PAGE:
The new law improves on the landmark 2010 Wage Theft Prevention Act by strengthening penalties for wage theft and protections for workers who report it.
It feels good to be able to write about something positive for New York workers in my first column of 2015. After all, measures that benefit them and rein in abuses by their bosses are as rare as snow in August.
It took a long time but on Monday Gov. Cuomo gave a last-minute Christmas gift to hundreds of thousands of low-wage laborers across the state by signing legislation making it easier for workers and the state Department of Labor to fight wage theft, which in New York has been an epidemic for many years.
“I am tired of waiting,” said Marcos Lino, who filed a complaint with the Department of Labor in 2008 after enduring four years of being shortchanged by his boss in a small Flushing grocery store. Six years have passed and his case is still unresolved.
Hopefully now Lino — and thousands more who, like him, have waited far too long to recover what is rightfully theirs — will finally get some justice.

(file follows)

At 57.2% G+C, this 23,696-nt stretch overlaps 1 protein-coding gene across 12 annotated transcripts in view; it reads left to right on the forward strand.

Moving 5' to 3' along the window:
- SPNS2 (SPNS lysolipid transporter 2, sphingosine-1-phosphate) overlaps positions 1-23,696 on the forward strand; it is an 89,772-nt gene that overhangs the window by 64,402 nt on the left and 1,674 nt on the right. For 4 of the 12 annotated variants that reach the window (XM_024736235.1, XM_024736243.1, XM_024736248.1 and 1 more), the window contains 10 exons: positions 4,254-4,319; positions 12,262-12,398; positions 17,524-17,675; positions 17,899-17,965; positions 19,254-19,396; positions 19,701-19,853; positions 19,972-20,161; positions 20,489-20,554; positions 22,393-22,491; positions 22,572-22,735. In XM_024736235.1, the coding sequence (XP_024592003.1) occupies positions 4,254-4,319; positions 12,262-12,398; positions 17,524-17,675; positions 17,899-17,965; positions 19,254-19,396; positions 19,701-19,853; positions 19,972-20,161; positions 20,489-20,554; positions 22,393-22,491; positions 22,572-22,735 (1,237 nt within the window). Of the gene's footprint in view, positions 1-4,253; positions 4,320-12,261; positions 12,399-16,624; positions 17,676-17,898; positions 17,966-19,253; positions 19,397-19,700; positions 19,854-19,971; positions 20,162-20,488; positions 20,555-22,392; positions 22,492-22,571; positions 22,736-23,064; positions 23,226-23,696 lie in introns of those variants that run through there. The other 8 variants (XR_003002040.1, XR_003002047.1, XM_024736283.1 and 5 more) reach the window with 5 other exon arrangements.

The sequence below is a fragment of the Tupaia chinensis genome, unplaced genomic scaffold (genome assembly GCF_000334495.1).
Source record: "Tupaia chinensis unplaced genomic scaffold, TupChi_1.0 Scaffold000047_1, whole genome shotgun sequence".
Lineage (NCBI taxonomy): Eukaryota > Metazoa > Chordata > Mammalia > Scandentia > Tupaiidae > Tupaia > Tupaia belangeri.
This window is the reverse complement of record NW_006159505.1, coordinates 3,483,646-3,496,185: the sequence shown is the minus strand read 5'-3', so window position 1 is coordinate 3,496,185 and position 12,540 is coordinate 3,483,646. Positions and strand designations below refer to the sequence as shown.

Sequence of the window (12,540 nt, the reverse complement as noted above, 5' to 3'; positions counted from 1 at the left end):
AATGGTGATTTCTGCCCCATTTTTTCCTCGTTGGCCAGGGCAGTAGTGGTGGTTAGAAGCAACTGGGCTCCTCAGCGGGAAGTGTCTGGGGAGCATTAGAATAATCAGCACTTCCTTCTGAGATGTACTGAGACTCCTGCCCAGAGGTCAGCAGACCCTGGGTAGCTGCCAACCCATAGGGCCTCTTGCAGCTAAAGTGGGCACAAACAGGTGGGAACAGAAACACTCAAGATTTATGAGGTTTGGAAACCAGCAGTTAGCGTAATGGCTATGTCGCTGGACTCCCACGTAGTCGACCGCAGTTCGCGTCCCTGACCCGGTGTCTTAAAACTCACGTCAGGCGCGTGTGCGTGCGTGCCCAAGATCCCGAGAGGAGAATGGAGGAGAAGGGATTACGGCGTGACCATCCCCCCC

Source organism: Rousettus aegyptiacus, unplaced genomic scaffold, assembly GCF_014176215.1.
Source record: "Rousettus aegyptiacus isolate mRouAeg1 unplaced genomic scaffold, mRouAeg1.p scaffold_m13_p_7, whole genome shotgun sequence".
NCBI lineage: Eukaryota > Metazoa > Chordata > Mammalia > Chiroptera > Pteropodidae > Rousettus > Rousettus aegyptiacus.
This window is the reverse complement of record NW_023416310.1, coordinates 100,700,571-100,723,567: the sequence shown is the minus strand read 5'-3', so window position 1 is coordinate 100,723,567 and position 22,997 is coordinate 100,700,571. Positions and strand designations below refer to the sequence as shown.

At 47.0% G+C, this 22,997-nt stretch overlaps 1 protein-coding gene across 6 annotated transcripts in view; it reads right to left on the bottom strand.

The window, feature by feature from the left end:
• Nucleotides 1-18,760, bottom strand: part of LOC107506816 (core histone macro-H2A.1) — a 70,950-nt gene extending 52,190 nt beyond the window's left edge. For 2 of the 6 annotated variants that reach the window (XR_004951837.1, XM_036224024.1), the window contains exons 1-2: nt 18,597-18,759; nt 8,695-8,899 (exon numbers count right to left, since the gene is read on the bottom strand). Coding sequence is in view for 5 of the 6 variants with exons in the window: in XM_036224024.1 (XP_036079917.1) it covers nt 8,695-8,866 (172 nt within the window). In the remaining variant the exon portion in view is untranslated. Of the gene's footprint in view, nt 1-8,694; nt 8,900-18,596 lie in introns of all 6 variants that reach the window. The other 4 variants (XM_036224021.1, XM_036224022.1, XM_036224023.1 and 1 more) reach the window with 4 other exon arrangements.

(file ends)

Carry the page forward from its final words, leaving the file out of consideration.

“The groundbreaking legislation signed today will protect both workers from abuse, and law-abiding businesses from being undercut by employers who turn a profit by breaking the law,” said Andrew Friedman, co-executive director of the Center for Popular Democracy.
It should also help reduce the backlog at the Department of Labor.
The legislation, sponsored by Bronx Democratic Leader and now Assembly Labor chair Carl Heastie and state Sen. Diane Savino, improves on the landmark Wage Theft Prevention Act (WTPA), also sponsored by them and signed in 2010 by then-Gov. Paterson. The WTPA strengthened penalties for wage theft and protections for workers who report it.
“Mugging employees out of pay not only hurts families, it hurts communities. It makes honest employers less competitive,” Savino said when the WTPA was signed into law . “Businesses that are good citizens and pay their employees exactly what is owed them and on time, as is required by law, should not be at a disadvantage to companies that are illegally withholding wages from their workers.”
The New York Coalition to End Wage Theft supports the new legislation, which also has the backing of labor, community and religious groups, and law-abiding employers. It improves on retaliation protection for workers, transparency provisions to help advocates and workers identify cases of wage theft and helps facilitate wage theft policing.
But as Deborah Axt, co-executive director of Make The Road New York, warns, the new law is no panacea.
“Much remains to be done,” she said, “to eliminate the scourge of wage theft that still victimizes working families and responsible businesses alike.”
To view the original article, click here.